These statements yielded some preliminary principles (Moreno 2001) of instructional design for multimedia explanations, that is to say that it is the design of multimedia which provides an instructional explanation. The first of the two is the ‘Modality principle’ which describes how verbal information should be presented to users to enhance there learning from animations: audio as speech or visually as on-screen text. It was found that by utilising the independent working memories of a person by presenting text as spoken audio information improved learning; this result was found by experimental evidence rather than a proposed theory. The second principle developed demonstrated that audio narration, which provides very good secondary information, enables one to process visual and audio information at the same time thus constructing coherent storage of the information. But this does have a problem. The problem arises in overloading the ‘sensory channels’ which creates a more confusing environment. A particularly important phrase from Najjar (1998) cited that “The characteristics of the learning materials can significantly affect learning”. Bransford (1979) describes the typical characteristics of the material to be learnt and it follows that these features can be used to provide better ways to design the material to present the user and thus increase the learning value of the implemented multimedia. These ideas provide a good base onto which we can carry out these material learning situations and so let’s look at combining these environments within an interface. Educational multimedia looks at the development of Computer-Human Interaction, where a computer provides an educative learning environment for the user. So, educational Multimedia Interfaces can present a variety of information such as text, audio and visual data to help in the learning process. Najjar (1998) brought forward many ideas about how one should design the necessary interface based on standard empirical testing on users of multimedia. It was found that the interface design can be broken down into some main areas with each providing a critical aspect for the users’ interaction. Although this approach seems logical, the foundations of these experiments are based on the critical starting point of the material being learnt. The primary findings of Najjar were that supplying a greater sense of interaction in the user interface implementations seems to have a substantial and positive effect on learning. Interactive interfaces can:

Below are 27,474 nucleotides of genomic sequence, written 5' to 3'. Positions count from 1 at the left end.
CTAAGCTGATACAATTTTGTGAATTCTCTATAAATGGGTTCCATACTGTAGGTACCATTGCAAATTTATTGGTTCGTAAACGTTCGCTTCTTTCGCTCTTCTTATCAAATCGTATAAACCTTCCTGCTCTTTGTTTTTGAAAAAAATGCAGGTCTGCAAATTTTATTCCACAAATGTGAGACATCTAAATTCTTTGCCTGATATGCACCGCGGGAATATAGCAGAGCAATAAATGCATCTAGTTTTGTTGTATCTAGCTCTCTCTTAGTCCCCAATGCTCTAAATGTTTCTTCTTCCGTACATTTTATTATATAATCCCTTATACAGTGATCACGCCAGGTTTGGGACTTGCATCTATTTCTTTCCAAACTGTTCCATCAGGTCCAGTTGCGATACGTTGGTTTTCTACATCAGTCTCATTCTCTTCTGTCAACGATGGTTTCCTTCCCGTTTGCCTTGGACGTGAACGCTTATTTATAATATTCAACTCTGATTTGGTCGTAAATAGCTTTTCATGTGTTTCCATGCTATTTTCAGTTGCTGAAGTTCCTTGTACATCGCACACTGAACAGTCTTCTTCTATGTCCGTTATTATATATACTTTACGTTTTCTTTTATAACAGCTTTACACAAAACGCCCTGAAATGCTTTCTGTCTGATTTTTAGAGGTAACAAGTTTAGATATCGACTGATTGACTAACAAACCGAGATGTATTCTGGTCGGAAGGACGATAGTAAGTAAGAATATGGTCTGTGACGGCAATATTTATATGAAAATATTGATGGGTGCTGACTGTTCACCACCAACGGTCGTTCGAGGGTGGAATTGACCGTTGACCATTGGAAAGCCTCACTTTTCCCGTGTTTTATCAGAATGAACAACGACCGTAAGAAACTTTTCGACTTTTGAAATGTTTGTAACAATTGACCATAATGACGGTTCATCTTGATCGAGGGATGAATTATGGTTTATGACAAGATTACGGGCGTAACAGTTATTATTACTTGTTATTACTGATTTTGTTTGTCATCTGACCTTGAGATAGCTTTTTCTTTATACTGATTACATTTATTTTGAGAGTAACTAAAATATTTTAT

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(i) Provide a means for learners to control, manipulate and

explore material learnt, or (ii) Allow the computer to periodically ask learners to answer